The Austral Spring 2012

by Richard Raby on January 29, 2013

“Autumn” 2012 summary

After working the Northern summer in Cambridge, England,  I encountered the unusually hot Austral spring of my 2012/13 season (with temperatures in the high thirties centigrade) as I arrived in late September. This rapidly changed into a more typical climate for the spring season until we entered into December…….. when it all went hay-wire again.

December is typically the most guaranteed WET month of the year here in South-eastern Brazil, but this was not the case this time. After almost a month of “drought” the early southern hemisphere summer- rains finally arrived in January, it’s been over-cast and rainy, with only occasional breaks, ever since. A most strange southern summer, and it appears to be a full month out of synch?

Guiding wise I conducted 3 groups in October-November and we did well with species and the weather, although my mid-October trip was only really saved by the fact that the rain was intermittent & light and it was still highly bird-able, using rain-gear. Bird activity was little affected and probably even extended later into the mornings due to the cooler conditions (many species abscond after about 09.30am  if the morning is too hot & sunny).

This season I’m sticking closer to “home”, I visited Ubatuba, Pereque, Serra da Bocaina, Teresopolis and Marica. Notable species included Buff-throated Purple-tuft feeding low down, at Fazenda Angelim,  early-nesting Swallowtailed Cotingas, displaying Long-trained nightjars and an unusual Toco Toucan on the road up to Bocaina (generally an interior, gallery forest species, but expanding), and at Teresopolis the notable species were a Spotted Bamboowren that appears to have taken-up residence there (I’ve seen it on the last 3 visits  now) and an  untypical  encounter with a  Pale-browed Tree-hunter, at unusual altitude in the lower National park. In Marica a vagrant fully adult male Vermilion Flycatcher appeared in the restinga (coastal sandbar scrub-forest), what a brilliant species, and only my second record of this bird for South-eastern Brazil.

Here the breeding season appears to be well over as I write this blog, bird-song has dropped-off and a number of out of season species such as dispersing raptors and migrant flycatchers have been noted over the past few weeks.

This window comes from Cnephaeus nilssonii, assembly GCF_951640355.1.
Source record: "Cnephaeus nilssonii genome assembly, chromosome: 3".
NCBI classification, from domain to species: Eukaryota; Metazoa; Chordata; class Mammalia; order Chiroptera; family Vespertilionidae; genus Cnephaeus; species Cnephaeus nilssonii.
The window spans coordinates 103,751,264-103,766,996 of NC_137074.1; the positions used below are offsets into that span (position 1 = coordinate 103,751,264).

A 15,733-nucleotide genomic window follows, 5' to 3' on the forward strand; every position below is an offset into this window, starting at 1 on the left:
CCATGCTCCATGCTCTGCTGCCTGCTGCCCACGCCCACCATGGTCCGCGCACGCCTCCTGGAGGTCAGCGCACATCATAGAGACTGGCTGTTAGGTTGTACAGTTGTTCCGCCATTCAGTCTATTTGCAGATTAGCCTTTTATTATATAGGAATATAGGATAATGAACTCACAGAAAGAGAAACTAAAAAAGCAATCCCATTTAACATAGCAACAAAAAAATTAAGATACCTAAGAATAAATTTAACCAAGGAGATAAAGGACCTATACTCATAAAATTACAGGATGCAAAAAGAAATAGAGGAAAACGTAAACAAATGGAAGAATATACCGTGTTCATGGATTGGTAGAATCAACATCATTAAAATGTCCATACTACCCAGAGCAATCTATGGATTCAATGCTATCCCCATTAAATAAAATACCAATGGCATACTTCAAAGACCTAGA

My extended time free in Marica this late spring/ early summer has been well spent pursuing my survey of the local butterflies. A good number of new species have been found, documented/photographed (and added to my ever expanding Marica list), two “key” butterfly species have been re-found (both large and showy species that I first found a number of years ago here) and better documented. One of these species turns out to be rarer than I thought, and it is now considered Critically Endangered, this re-discovery and my subsequent divulgation  has even excited local Brazilian researchers.

As I write this blog I’m preparing for my second “block” of visits for my season, this time in late Feb-March. I have three groups and we will be visiting similar regions to those visited last spring, Ubatuba, Serra da Bocaina, etc. These end of summer visits can be good, just as good as spring visits, the reason I have found, is that we have more birds, and they are now  in family parties, These larger parties can prove easier to observe than paired birds and younger birds can also be unusually “tame” and even inquisitive , often affording excellent, close-up views.

A Critically Endangered "re-found" Local Butterfly

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